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On the August 25 broadcast of his nationally syndicated radio show, Rush Limbaugh alleged that "people on the left, including many people in the media" have compared Supreme Court nominee John G. Roberts Jr. to Supreme Court Justice Antonin Scalia. But many conservatives have compared Roberts to Scalia as well, touting alleged similarities between the two as a reason to confirm Roberts.
Limbaugh asked, "Have you noticed all of the recent reporting on Roberts has references to Justice Scalia? That he is in the Scalia mold." Limbaugh stated, "There are two reasons why they [the media] are doing this. Number 1: If Roberts makes it through, they are settin' down a marker. 'OK. This guy, but nobody more conservative and more out of the mainstream than this guy. No more Scalias' ... And another reason they're doing it -- a reason they're setting up a marker, setting it out -- is to lay the groundwork for opposing Scalia, should Bush name him to be chief justice down the road."
In fact, Media Matters for America has documented several examples of conservatives comparing Roberts to Scalia, framing the purported similarity positively:
- Sean Hannity, on the July 20 broadcast of Fox News' Hannity & Colmes: "
The president promised that he would pick somebody like Antonin Scalia, like Judge [Clarence] Thomas, an originalist philosophy, a constitutional scholar. Clearly, this man is."
- Former Attorney General Edwin Meese III, in a July 20 article (subscription required) in the Toronto Star:
"President Bush promised the American people that he would nominate Supreme Court justices who would not legislate from the bench and would be in the mould of Clarence Thomas and Antonin Scalia," said Edwin Meese III, chairperson of the [Heritage] foundation's centre for legal and judicial studies. "He has fulfilled that promise ... with the selection of a judge of unquestionable integrity and proven fidelity to the constitution and the rule of law."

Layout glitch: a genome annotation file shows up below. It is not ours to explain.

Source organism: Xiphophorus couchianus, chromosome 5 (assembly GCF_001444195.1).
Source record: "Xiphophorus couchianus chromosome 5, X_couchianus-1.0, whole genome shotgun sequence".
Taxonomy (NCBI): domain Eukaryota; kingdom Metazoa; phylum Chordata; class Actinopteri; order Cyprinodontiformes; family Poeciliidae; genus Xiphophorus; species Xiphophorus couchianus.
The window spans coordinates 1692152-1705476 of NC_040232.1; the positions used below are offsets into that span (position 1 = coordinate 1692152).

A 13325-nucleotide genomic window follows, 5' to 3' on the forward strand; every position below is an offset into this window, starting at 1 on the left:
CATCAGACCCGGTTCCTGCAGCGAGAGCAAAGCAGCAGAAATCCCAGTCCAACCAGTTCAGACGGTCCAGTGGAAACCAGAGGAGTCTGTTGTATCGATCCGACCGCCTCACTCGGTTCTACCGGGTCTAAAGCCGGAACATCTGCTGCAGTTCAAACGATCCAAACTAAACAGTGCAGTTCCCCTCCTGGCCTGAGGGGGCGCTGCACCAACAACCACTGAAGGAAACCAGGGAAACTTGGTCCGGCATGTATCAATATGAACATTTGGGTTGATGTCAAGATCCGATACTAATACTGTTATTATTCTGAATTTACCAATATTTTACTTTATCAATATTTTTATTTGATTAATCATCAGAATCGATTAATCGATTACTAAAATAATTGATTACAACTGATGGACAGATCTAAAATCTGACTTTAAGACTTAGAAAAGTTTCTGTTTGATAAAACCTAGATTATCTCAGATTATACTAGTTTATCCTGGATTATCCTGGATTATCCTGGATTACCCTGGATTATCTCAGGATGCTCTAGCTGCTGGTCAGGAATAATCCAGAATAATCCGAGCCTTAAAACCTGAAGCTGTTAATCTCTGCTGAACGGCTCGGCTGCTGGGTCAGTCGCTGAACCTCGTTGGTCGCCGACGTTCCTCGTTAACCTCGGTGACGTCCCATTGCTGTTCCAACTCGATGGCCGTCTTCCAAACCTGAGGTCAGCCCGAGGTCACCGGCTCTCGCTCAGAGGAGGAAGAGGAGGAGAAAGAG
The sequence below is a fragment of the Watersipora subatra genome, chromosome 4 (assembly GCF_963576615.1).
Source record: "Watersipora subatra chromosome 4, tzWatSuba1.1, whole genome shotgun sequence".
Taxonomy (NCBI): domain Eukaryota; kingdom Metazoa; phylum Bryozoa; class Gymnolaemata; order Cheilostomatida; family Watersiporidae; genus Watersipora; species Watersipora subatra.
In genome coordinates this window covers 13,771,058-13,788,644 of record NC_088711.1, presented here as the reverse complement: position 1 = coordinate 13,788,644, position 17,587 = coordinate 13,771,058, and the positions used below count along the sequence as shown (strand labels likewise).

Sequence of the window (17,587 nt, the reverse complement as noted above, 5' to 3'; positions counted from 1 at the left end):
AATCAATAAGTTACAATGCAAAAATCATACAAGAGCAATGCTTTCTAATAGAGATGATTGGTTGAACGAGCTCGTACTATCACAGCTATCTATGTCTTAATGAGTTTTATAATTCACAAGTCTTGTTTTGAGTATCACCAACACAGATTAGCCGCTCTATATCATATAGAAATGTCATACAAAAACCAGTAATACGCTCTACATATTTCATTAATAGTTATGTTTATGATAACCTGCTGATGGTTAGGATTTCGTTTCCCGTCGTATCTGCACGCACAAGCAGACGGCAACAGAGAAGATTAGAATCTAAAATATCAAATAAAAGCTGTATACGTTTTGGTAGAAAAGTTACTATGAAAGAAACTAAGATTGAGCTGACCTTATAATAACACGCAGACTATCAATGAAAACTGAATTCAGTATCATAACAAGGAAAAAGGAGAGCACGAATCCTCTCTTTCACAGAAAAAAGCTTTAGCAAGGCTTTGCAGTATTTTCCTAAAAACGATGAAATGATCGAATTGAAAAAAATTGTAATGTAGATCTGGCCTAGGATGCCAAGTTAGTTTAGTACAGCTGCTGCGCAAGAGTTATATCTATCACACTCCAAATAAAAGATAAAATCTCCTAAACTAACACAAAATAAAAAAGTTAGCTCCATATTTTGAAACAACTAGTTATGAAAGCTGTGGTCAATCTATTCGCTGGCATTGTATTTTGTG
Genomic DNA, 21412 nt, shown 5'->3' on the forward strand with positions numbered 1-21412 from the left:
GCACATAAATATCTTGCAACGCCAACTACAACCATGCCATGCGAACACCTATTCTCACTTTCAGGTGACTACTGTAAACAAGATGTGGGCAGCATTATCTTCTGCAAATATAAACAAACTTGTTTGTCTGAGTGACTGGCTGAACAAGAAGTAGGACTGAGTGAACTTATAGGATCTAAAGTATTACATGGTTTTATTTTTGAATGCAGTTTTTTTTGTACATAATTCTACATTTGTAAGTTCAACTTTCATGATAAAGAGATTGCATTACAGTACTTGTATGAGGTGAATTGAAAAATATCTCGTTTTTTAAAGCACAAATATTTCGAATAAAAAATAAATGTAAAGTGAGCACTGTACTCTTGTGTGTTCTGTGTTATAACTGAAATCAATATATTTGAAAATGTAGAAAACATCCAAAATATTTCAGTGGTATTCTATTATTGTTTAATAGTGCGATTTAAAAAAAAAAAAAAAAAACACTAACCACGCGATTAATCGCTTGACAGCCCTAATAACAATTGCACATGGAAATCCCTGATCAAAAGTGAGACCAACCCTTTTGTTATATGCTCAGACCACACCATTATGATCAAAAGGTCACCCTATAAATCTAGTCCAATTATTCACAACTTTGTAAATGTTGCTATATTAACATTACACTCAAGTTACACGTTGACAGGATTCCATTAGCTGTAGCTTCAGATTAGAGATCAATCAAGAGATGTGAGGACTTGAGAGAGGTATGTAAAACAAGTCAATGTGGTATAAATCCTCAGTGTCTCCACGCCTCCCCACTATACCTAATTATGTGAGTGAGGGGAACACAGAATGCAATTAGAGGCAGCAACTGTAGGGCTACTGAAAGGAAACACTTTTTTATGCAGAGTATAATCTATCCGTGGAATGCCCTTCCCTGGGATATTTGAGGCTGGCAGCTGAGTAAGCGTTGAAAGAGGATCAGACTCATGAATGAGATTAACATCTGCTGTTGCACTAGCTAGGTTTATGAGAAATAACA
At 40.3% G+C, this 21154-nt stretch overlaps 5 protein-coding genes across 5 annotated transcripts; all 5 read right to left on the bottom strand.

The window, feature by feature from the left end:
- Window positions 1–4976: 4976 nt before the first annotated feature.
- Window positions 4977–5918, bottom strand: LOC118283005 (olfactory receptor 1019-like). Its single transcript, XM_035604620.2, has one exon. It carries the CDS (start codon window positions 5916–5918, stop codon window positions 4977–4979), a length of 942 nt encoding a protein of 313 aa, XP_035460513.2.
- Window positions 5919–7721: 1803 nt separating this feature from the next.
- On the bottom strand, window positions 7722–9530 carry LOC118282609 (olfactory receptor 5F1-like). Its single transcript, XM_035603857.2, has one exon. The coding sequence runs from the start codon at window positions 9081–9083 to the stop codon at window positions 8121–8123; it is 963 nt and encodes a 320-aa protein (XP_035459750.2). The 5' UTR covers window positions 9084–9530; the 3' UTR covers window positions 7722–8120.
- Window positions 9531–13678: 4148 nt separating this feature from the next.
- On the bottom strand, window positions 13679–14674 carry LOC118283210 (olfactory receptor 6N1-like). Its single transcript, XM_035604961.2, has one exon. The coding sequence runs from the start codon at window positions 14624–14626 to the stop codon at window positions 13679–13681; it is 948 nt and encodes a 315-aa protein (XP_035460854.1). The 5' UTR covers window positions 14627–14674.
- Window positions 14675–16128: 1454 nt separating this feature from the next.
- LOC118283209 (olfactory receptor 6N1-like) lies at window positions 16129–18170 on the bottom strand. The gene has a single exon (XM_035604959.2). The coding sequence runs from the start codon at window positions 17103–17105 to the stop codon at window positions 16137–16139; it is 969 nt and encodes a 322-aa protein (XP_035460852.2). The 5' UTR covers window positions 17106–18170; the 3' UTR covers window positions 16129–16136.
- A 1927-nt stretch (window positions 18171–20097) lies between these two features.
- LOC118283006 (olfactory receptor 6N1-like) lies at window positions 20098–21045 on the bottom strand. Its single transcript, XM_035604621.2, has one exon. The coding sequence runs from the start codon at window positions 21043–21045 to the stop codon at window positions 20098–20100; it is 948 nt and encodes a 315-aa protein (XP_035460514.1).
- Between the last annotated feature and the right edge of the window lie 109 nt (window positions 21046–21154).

- Tony Perkins, head of the Family Research Council, in a July 20 USA Today article:
"The president promised us a judge along the lines of (Antonin) Scalia and (Clarence) Thomas, and he kept his promise," Tony Perkins, president of the conservative Family Research Council, said after the announcement. With Roberts, he said, "there will be a philosophical shift in the court back to where it operates within its proper boundaries and respects the proper role of legislatures."
- Brad Berenson, former associate White House counsel under President George W. Bush, in a July 19 interview on ABC's Nightline:
BERENSON: There isn't any way of knowing [what kind of Justice Roberts would be] for sure. But conservatives have often remarked that when justices change or "grow" in office, they often tend to do so in a leftward direction. And that the single best circumstantial guarantee or immunization against that kind of effect, seems to be significant service in the executive branch in Washington, for whatever reason. That's true of Chief Justice William H. Rehnquist, of Justice Scalia and Justice Thomas, the three conservatives. All had served in Republican administrations in senior positions. And in that sense, John Roberts fits in that mold of a justice whose views are well-formed, who's been tempered by the fire of political combat in Washington. And who is less likely than other kinds of nominees may have been to drift over time.
- Tom Fitton, president of the conservative Judicial Watch, in a July 19 interview on PBS' The Charlie Rose Show:
ROSE: Let me ask you this question. Tom, there was much talk about the president needing to satisfy a conservative constituency that helped get him elected, that he made certain promises. He famously said he would appoint judges like Scalia. Do you believe that he has fulfilled his promise by the nomination of John Roberts?
FITTON: I'm reasonably confident. I originally said that, you know, President Bush can't nominate a trust-me candidate, where we'd have to say, he'd have to say, "Trust me, he's a conservative." I think Mr. Roberts's -- or Judge Roberts's -- record is clear enough to indicate that he's a conservative in the mode of Scalia and Thomas.
- Northwestern University law professor and Federalist Society co-founder Stephen Calabresi, in a July 21 article in Focus on the Family's Citizen Link website: